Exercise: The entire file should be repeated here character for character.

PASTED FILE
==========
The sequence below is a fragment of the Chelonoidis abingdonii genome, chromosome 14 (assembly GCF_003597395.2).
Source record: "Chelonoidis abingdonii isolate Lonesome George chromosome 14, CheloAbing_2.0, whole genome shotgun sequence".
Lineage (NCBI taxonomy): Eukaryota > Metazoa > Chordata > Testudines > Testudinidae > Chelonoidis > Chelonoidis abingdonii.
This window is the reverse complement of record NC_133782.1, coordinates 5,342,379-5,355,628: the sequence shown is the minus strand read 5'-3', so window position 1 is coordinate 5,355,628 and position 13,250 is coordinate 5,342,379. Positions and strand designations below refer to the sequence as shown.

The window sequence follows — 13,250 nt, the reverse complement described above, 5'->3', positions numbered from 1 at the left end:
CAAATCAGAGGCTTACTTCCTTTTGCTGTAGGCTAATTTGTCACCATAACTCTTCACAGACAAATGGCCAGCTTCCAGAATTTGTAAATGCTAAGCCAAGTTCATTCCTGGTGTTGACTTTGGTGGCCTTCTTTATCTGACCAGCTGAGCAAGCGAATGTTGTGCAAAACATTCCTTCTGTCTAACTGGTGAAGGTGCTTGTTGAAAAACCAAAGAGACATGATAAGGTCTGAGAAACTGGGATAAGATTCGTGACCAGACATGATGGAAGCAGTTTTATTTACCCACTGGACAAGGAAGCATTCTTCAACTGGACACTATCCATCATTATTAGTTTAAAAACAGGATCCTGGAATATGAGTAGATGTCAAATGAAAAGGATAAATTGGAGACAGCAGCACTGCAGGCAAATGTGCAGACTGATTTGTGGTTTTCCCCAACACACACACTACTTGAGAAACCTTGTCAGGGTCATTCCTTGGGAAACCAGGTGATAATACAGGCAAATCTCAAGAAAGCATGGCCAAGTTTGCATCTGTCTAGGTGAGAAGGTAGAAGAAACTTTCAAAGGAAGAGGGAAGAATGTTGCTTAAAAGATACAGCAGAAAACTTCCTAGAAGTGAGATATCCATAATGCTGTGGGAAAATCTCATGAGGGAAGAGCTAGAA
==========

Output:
The sequence below is a fragment of the Chelonoidis abingdonii genome, chromosome 14 (assembly GCF_003597395.2).
Source record: "Chelonoidis abingdonii isolate Lonesome George chromosome 14, CheloAbing_2.0, whole genome shotgun sequence".
Lineage (NCBI taxonomy): Eukaryota > Metazoa > Chordata > Testudines > Testudinidae > Chelonoidis > Chelonoidis abingdonii.
This window is the reverse complement of record NC_133782.1, coordinates 5,342,379-5,355,628: the sequence shown is the minus strand read 5'-3', so window position 1 is coordinate 5,355,628 and position 13,250 is coordinate 5,342,379. Positions and strand designations below refer to the sequence as shown.

The window sequence follows — 13,250 nt, the reverse complement described above, 5'->3', positions numbered from 1 at the left end:
CAAATCAGAGGCTTACTTCCTTTTGCTGTAGGCTAATTTGTCACCATAACTCTTCACAGACAAATGGCCAGCTTCCAGAATTTGTAAATGCTAAGCCAAGTTCATTCCTGGTGTTGACTTTGGTGGCCTTCTTTATCTGACCAGCTGAGCAAGCGAATGTTGTGCAAAACATTCCTTCTGTCTAACTGGTGAAGGTGCTTGTTGAAAAACCAAAGAGACATGATAAGGTCTGAGAAACTGGGATAAGATTCGTGACCAGACATGATGGAAGCAGTTTTATTTACCCACTGGACAAGGAAGCATTCTTCAACTGGACACTATCCATCATTATTAGTTTAAAAACAGGATCCTGGAATATGAGTAGATGTCAAATGAAAAGGATAAATTGGAGACAGCAGCACTGCAGGCAAATGTGCAGACTGATTTGTGGTTTTCCCCAACACACACACTACTTGAGAAACCTTGTCAGGGTCATTCCTTGGGAAACCAGGTGATAATACAGGCAAATCTCAAGAAAGCATGGCCAAGTTTGCATCTGTCTAGGTGAGAAGGTAGAAGAAACTTTCAAAGGAAGAGGGAAGAATGTTGCTTAAAAGATACAGCAGAAAACTTCCTAGAAGTGAGATATCCATAATGCTGTGGGAAAATCTCATGAGGGAAGAGCTAGAA